Food Storage Tips
1. Inventory rotation.
When new food goes to the back of the pantry you have no choice but to eat that so-so can of okra and tomatoes you’ve been avoiding as it stares you in the face.
2. Inspect handouts.
So you came home with an open box of Reduced Fat Bisquick a girlfriend decided she didn’t like. Open it and inspect for bugs that could ruin other food before putting it in the pantry.
3. Mark when you open perishables.
Especially things not used on a regular basis.
4. Circle the expiration date in red.
Shorter shelf life items: Brown rice and whole wheat flour have more healthy oils so they spoil faster. They will most likely keep past the expiration date. Rule of thumb: If it smells rancid it probably is.
5. Keep items where they are used so they aren’t forgotten.
6. If you open it, use it! I have a habit of leaving the very bottom of a package for the next person or a rainy day when I’ll reeeally need it. It is OKAY to finish off the box! Don’t feel guilty! Okay, if it is your husband’s last Reese’s, go ahead and let him have it.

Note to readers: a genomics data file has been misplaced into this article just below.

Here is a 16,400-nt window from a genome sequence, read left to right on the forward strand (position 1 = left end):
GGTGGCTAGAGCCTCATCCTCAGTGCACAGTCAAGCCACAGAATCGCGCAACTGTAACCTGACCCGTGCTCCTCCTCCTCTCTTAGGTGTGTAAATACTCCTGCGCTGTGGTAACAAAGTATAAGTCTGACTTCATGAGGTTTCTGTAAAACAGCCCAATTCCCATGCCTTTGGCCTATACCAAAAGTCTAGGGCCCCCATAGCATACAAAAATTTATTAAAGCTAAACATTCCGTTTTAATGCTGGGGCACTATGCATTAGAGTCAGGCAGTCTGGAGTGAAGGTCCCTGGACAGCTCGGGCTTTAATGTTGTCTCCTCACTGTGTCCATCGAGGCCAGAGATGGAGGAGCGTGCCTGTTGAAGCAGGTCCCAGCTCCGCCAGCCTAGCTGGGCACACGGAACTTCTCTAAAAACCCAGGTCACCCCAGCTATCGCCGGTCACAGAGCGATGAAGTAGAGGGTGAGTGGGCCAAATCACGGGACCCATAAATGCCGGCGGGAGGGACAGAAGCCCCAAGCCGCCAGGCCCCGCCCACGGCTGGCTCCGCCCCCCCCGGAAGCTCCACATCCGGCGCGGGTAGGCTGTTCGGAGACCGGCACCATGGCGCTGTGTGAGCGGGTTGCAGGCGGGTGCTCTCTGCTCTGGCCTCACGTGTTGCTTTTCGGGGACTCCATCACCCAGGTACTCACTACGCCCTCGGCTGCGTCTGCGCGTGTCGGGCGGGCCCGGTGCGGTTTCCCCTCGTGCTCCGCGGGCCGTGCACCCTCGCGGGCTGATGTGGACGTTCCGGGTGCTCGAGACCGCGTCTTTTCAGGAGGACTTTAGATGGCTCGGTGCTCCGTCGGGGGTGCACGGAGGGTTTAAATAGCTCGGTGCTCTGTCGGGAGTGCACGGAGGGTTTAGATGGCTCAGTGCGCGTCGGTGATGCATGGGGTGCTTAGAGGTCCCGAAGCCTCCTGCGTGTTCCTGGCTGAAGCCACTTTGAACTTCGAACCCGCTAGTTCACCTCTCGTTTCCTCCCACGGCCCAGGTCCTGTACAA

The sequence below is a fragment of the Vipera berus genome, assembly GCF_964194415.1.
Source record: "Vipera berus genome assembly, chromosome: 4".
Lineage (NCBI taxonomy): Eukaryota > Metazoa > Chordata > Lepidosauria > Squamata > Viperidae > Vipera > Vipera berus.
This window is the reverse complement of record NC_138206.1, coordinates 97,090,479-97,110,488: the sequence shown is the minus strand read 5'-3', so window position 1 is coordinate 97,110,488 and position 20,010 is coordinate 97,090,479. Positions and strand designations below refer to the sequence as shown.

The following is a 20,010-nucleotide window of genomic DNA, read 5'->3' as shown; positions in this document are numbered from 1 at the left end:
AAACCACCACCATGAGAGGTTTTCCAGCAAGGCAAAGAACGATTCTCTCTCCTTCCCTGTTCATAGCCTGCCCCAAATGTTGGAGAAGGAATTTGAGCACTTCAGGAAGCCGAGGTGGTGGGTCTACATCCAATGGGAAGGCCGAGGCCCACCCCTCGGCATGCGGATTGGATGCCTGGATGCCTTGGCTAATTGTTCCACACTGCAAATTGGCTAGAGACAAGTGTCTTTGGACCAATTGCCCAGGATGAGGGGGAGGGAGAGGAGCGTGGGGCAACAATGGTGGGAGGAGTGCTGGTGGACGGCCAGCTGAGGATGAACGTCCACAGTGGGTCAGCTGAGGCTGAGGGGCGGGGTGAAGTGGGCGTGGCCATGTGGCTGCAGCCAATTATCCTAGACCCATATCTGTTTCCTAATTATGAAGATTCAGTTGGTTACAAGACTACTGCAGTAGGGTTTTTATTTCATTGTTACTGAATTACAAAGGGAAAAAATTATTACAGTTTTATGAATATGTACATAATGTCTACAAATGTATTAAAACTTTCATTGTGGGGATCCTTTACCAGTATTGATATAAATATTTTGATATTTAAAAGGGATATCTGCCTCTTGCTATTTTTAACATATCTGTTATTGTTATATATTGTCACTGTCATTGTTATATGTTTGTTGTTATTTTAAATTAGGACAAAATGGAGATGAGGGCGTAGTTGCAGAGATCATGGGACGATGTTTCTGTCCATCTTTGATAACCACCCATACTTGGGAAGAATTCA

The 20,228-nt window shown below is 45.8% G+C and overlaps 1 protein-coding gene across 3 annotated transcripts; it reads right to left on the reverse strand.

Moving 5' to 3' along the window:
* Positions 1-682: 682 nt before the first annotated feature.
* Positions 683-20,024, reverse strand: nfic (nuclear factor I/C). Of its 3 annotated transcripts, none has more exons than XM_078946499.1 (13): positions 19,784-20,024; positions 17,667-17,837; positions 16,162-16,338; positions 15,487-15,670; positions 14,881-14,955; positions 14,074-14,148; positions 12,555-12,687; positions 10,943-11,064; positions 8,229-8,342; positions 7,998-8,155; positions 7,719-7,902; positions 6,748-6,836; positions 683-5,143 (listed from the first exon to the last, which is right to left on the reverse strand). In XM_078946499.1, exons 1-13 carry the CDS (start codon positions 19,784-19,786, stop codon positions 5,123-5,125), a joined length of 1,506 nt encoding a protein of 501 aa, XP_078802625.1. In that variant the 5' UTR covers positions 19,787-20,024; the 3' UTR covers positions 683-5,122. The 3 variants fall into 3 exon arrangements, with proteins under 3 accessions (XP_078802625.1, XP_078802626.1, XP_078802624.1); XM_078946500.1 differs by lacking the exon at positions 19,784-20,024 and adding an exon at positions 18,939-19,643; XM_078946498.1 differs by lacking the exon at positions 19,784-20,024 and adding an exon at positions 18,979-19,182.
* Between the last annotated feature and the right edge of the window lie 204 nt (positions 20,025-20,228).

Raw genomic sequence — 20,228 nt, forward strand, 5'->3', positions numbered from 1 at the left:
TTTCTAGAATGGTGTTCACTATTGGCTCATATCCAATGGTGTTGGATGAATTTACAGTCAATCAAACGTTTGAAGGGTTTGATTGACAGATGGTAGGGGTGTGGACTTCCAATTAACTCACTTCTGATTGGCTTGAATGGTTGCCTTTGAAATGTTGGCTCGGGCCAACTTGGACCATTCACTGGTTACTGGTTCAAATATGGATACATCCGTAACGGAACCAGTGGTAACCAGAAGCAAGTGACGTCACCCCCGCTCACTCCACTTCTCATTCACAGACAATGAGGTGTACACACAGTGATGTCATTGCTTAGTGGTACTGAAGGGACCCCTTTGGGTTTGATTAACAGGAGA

7. Nothing tops being charitable. Give food to the food bank, neighbors, the elderly and sick. (And moms. Moms love a break from cooking dinner.) Be the face of Christ to them. 🙂
Tips if you choose to remove items from their boxes and put them in canisters:
- Walmart Mainstays brand is good quality for being so inexpensive ($2 / canister) and most are made in the States.
- Rubbermaid red containers have a convenient “one lid fits all” policy and stack well. The label says “fits a 5lb bag of flour” etc.
- Better Homes & Gardens are stackable and BPA free.
- Mason jars for boxed mixes like au gratin potatoes and mac & cheese.
- As my lovely husband would say, “the labels are a cute sort of cheesy.” 🙂 Take it or leave it.